Suddenly, her voice coos in my ear from speakers in the headrest of the chair. “David,” she says, “you must write much more than that and don’t think this standard demographic stuff is going to effectively work as purging. You will be able to use the commode once an hour and the mattress is available for you to sleep briefly every 30 pages.”
I smirk to myself and start reading between the lines to figure out how to satisfy the requirements without actually doing the work. I’m starting to feel creative and energized at the idea of putting one over on these “therapists” when Lisa’s voice comes back into my ear.
“Don’t bother trying to make stuff up either, we’ve read your blog about art school psychology and we’re well aware of your penchant for creating wildly exaggerated scenes from your childhood. By the way, ” she continued as a chill passed through me, “I just finished going through your bag and I’m surprised you didn’t pack yourself any scotch. Not that it would have mattered, alcohol is strictly prohibited at the Freed Spirit Center”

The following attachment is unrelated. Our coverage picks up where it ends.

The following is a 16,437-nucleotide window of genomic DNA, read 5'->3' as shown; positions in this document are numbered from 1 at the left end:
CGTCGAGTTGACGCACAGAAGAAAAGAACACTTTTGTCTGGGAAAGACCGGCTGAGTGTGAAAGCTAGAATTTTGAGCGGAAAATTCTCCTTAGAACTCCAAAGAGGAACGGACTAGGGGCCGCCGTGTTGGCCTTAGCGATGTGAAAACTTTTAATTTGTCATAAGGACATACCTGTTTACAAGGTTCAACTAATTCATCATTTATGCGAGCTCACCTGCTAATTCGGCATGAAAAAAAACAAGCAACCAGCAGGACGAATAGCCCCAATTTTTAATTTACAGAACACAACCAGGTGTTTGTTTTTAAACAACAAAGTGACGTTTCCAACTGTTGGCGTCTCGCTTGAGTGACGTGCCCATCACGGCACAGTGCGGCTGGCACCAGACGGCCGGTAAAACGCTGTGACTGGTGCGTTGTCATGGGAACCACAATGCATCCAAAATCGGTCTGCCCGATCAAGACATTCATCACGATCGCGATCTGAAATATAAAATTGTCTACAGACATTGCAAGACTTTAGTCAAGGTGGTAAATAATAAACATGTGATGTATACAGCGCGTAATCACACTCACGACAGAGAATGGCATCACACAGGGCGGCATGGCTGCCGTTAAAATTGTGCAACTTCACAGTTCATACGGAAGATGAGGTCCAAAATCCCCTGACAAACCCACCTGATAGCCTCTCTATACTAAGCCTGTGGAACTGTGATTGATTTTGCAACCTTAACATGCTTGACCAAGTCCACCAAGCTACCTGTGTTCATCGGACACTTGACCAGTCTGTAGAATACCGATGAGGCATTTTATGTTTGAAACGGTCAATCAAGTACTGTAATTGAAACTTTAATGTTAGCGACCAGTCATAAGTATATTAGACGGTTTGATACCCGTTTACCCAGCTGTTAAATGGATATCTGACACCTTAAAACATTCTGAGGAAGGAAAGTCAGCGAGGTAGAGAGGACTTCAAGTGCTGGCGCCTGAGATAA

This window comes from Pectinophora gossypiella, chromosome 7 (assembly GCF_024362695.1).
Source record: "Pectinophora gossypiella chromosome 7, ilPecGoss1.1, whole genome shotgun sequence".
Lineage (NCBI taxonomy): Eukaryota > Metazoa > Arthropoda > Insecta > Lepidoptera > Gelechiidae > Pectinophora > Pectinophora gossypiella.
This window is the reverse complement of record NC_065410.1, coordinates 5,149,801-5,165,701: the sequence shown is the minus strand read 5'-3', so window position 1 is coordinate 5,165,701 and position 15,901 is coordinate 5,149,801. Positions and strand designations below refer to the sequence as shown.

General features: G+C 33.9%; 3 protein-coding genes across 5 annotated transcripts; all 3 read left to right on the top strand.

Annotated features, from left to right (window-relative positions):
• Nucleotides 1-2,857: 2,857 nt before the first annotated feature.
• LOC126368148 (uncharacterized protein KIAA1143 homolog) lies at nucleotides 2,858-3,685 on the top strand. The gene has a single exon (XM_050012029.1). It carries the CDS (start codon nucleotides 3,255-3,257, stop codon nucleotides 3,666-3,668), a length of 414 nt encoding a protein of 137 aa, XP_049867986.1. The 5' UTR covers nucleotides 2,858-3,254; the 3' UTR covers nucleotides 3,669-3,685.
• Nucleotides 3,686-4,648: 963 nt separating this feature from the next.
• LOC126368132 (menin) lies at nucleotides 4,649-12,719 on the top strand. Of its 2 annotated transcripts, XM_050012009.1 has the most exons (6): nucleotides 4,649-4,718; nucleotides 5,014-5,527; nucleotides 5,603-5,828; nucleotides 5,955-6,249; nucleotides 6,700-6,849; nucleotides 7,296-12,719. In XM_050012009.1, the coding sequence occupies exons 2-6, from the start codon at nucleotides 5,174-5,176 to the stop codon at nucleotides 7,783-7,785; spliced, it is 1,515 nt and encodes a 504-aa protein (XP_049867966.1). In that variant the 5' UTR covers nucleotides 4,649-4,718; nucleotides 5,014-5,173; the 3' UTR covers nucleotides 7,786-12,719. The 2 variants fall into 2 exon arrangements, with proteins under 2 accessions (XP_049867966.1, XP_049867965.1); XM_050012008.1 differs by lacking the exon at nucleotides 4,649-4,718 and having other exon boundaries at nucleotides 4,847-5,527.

I turn back to the computer, shaken to the core. I start typing, slowly at first, about my childhood, my eczema, my shyness, my tendency to cry too easily as a child and too slowly as an adult. The words pour out of me with greater ease and soon the first 30 pages are done. I don’t even glance at the bed, as my pages cover the awkward teenage years, the awkward college years and the awkward years of my 20’s and 30’s. Sweat trickles down my temples as the words spill out through my fingers. The dams of my subconscious are a distant memory now as my thoughts and feelings can’t be stopped from rushing out of me onto the glowing screen.